Bayer patents aspirin 1899
ORIGINAL BAYER BOTTLE
On this day in 1899, the Imperial Patent Office in Berlin registers Aspirin, the brand name for acetylsalicylic acid, on behalf of the German pharmaceutical company Friedrich Bayer & Co.
Now the most common drug in household medicine cabinets, acetylsalicylic acid was originally made from a chemical found in the bark of willow trees. In its primitive form, the active ingredient, salicin, was used for centuries in folk medicine, beginning in ancient Greece when Hippocrates used it to relieve pain and fever. Known to doctors since the mid-19thcentury, it was used sparingly due to its unpleasant taste and tendency to damage the stomach.
In 1897, Bayer employee Felix Hoffman found a way to create a stable form of the drug that was easier and more pleasant to take. (Some evidence shows that Hoffman’s work was really done by a Jewish chemist, Arthur Eichengrun, whose contributions were covered up during the Nazi era.) After obtaining the patent rights, Bayer began distributing aspirin in powder form to physicians to give to their patients one gram at a time. The brand name came from “a” for acetyl, “spir” from the spirea plant (a source of salicin) and the suffix “in,” commonly used for medications. It quickly became the number-one drug worldwide.
Aspirin was made available in tablet form and without a prescription in 1915. Two years later, when Bayer’s patent expired during the First World War, the company lost the trademark rights to aspirin in various countries. After the United States entered the war against Germany in April 1917, the Alien Property Custodian, a government agency that administers foreign property, seized Bayer’s U.S. assets. Two years later, the Bayer company name and trademarks for the United States and Canada were auctioned off and purchased by Sterling Products Company, later Sterling Winthrop, for $5.3 million.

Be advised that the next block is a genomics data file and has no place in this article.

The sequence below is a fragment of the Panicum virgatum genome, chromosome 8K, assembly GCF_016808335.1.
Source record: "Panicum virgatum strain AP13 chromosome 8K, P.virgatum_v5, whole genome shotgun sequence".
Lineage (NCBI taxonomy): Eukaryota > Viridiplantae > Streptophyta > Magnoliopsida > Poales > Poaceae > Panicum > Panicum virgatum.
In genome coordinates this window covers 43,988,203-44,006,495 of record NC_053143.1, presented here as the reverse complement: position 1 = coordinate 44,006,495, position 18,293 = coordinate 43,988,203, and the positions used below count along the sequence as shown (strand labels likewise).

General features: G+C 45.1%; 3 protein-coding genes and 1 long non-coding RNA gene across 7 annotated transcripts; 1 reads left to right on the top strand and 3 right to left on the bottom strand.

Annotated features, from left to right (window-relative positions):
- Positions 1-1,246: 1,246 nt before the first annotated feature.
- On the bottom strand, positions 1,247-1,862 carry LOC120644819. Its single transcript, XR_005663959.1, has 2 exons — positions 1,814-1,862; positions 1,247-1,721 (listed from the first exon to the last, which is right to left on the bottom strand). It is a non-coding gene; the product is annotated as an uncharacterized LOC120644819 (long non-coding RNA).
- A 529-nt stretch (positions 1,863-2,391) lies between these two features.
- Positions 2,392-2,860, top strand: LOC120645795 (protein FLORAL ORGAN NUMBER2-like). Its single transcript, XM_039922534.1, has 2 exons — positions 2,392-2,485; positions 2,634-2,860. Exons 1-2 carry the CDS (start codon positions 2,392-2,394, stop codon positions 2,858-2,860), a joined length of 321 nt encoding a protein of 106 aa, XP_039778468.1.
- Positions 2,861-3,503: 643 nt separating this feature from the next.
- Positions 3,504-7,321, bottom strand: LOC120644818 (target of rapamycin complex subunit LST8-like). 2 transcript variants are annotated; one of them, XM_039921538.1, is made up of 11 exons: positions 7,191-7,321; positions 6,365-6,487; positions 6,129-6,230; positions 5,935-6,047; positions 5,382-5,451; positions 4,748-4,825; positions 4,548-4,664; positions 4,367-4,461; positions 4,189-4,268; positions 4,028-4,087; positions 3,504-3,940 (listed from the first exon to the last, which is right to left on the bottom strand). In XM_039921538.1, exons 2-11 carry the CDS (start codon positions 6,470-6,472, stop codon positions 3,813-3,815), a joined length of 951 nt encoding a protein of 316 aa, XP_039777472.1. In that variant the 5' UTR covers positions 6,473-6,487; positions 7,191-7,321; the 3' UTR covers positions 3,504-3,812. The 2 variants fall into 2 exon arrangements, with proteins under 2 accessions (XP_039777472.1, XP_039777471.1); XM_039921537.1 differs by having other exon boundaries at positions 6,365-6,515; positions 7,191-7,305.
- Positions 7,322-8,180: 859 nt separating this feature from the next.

Bayer became part of IG Farben, the conglomerate of German chemical industries that formed the financial heart of the Nazi regime. After World War II, the Allies split apart IG Farben, and Bayer again emerged as an individual company. Its purchase of Miles Laboratories in 1978 gave it a product line including Alka-Seltzer and Flintstones and One-A-Day Vitamins. In 1994, Bayer bought Sterling Winthrop’s over-the-counter business, gaining back rights to the Bayer name and logo and allowing the company once again to profit from American sales of its most famous product.
(More Events on This Day in History)
- 1776 New York demands Sandy Hook lighthouse be dismantled
- 1900 Auto pioneer Gottlieb Daimler dies
- 1857 Dred Scott decision
- 1953 Georgi Malenkov succeeds Stalin
- 1951 The Rosenberg trial begins
- 1987 Sloppy safety procedures lead to ferry sinking
- 1475 Michelangelo born
- 1857 Supreme Court rules in Dred Scott case
- 1983 Kohl elected West German chancellor
- 1947 Rob Reiner born
- 1928 Gabriel Garcia Marquez is born
- 2001 The death spiral of Napster begins
- 1986 Georgia O’Keefe dies
- 1820 Monroe signs the Missouri Compromise
- 1902 Real Madrid founded
- 1965 U.S. is sending Marines to South Vietnam
- 1971 Operation Lam Son 719 continues
World War I
- 1916 New German attacks at Verdun: Battle of the Flanks
World War II
- 1945 Dutch Resistance ambushes SS officer—unwittingly